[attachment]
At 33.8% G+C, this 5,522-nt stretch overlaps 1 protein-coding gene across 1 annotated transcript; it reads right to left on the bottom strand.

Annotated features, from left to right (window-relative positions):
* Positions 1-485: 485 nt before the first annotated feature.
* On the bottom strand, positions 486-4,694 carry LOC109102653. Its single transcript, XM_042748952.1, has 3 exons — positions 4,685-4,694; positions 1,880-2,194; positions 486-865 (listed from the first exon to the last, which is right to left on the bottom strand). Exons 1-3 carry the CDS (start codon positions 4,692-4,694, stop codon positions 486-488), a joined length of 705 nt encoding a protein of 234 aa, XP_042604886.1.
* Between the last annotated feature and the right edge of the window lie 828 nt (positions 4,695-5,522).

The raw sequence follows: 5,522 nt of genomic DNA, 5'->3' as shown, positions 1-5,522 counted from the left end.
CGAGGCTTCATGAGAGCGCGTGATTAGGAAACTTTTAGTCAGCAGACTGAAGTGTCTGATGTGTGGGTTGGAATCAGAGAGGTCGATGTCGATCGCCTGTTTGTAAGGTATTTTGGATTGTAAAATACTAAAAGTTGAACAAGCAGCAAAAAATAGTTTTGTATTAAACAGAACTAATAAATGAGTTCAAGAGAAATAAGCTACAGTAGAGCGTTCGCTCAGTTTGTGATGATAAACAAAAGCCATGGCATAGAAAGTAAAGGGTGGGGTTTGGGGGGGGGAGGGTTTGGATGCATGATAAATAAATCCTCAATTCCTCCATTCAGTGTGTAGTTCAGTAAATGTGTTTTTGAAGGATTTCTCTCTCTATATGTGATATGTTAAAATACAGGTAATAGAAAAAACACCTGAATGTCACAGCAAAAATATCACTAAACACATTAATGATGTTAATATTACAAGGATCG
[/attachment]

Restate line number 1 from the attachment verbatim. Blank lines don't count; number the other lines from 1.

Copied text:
At 33.8% G+C, this 5,522-nt stretch overlaps 1 protein-coding gene across 1 annotated transcript; it reads right to left on the bottom strand.